1000 dogs dead, 3 humans sick after eating pet treats: Report
Chewy pet treats, mostly imported from China, may have killed over 1,000 dogs in since 2007 and sickened at least three people who ate the products in the US, the country`s health watchdog has said.
Washington: Chewy pet treats, mostly imported from China, may have killed over 1,000 dogs in since 2007 and sickened at least three people who ate the products in the US, the country`s health watchdog has said.
But after seven years of investigating, the Food and Drug Administration (FDA) still does not know what is tainting the jerky treats that have been linked to thousands of pet illness complaints, it said on Friday.
The snacks, mostly made in China, have been sold by many different companies under various brands, NBC News reported.
There is no one product responsible for all of the complaints.
According to FDA complaints, since 2007, 5,600 dogs, 24 cats and three people have reported gastrointestinal, kidney and other symptoms after ingesting the treats.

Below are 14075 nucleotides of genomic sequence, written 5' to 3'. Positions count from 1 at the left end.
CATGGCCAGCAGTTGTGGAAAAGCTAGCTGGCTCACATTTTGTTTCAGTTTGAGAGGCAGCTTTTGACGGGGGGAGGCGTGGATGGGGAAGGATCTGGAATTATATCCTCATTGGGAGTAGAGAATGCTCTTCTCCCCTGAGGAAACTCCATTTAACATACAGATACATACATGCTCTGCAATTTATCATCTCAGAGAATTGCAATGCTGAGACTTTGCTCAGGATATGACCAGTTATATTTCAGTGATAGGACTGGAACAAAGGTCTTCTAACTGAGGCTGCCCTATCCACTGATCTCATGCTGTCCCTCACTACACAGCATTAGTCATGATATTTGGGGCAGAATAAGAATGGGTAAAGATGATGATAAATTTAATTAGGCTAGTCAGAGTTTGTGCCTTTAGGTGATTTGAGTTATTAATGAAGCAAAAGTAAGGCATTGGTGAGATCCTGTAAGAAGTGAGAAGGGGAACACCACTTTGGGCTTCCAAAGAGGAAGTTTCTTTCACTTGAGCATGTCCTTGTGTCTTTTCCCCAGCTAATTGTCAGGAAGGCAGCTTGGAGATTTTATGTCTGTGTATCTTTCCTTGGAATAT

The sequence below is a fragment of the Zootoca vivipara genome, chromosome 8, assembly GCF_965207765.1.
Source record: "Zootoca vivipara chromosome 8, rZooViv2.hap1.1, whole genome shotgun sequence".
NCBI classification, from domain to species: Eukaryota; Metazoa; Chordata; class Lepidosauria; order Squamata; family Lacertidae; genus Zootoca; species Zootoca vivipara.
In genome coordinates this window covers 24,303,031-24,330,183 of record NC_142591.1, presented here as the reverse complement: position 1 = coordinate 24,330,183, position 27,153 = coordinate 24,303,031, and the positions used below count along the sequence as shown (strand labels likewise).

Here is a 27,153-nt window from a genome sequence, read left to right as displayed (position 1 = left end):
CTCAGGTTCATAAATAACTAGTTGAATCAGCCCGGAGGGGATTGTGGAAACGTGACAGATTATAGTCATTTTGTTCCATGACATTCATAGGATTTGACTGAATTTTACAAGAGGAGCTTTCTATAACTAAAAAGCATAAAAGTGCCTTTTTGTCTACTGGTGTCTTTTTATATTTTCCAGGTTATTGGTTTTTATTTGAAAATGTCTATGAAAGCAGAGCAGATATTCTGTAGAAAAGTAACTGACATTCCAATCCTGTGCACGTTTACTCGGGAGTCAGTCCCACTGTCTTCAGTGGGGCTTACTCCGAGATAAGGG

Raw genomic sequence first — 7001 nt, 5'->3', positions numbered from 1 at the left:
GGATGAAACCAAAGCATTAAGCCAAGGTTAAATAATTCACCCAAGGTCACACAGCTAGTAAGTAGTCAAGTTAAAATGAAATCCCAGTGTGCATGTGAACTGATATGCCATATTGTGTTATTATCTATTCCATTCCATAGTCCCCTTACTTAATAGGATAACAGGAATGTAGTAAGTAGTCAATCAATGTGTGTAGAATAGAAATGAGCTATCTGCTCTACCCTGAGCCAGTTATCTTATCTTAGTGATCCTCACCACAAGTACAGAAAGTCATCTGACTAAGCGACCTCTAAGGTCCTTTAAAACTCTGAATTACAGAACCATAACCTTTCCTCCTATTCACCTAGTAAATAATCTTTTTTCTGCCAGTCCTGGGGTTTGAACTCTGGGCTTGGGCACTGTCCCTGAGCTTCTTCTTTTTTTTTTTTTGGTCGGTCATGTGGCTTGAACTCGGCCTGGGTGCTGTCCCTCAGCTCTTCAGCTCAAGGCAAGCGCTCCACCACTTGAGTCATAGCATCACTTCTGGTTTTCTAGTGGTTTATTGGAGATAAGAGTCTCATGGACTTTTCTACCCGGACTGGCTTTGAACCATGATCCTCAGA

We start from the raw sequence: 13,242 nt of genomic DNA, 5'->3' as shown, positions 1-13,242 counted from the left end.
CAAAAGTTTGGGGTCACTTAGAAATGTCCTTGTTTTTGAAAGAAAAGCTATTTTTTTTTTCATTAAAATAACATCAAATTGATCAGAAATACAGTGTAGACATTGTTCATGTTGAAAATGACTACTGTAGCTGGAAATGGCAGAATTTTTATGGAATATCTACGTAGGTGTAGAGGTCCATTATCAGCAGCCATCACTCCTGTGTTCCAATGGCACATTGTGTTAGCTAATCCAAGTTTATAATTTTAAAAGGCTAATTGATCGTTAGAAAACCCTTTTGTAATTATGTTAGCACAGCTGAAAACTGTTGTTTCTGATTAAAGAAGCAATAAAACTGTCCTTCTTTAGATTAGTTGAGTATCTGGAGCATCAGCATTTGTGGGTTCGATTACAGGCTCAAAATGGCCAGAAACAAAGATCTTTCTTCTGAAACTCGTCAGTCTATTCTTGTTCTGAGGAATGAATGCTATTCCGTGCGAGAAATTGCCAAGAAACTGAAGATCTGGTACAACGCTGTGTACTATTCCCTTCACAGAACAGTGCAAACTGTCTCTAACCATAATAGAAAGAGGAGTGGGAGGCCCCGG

The three humans affected are two toddlers who accidentally ate the snacks and one adult who may have been munching on them, the FDA said.
In animals, about 60 per cent of the treat complaints report gastrointestinal or liver disease, and another 30 per cent of complaints are about kidney and urinary disease, WTSP, a CBS-affiliated television station in Tampa, Florida, reported.
The remaining 10 per cent are about various other symptoms, including neurological and skin conditions.
Still, some Chinese dog treat manufacturers claim their products are safe.
Luke Qin, the owner of a factory in Shandong, China, even ate a duck jerky treat to prove his business`s snacks are harmless, NBC reported.
"Human standard. You can try eating," he said.
Meanwhile, The FDA is teaming up with the Center for Disease Control to further investigate.
"It`s quite sad when you see it dawn on the people that they`re trying to reward their best buddy there and then now they`re the ones who have been making them ill," Brett Levitzke, a New York veterinarian, told NBC.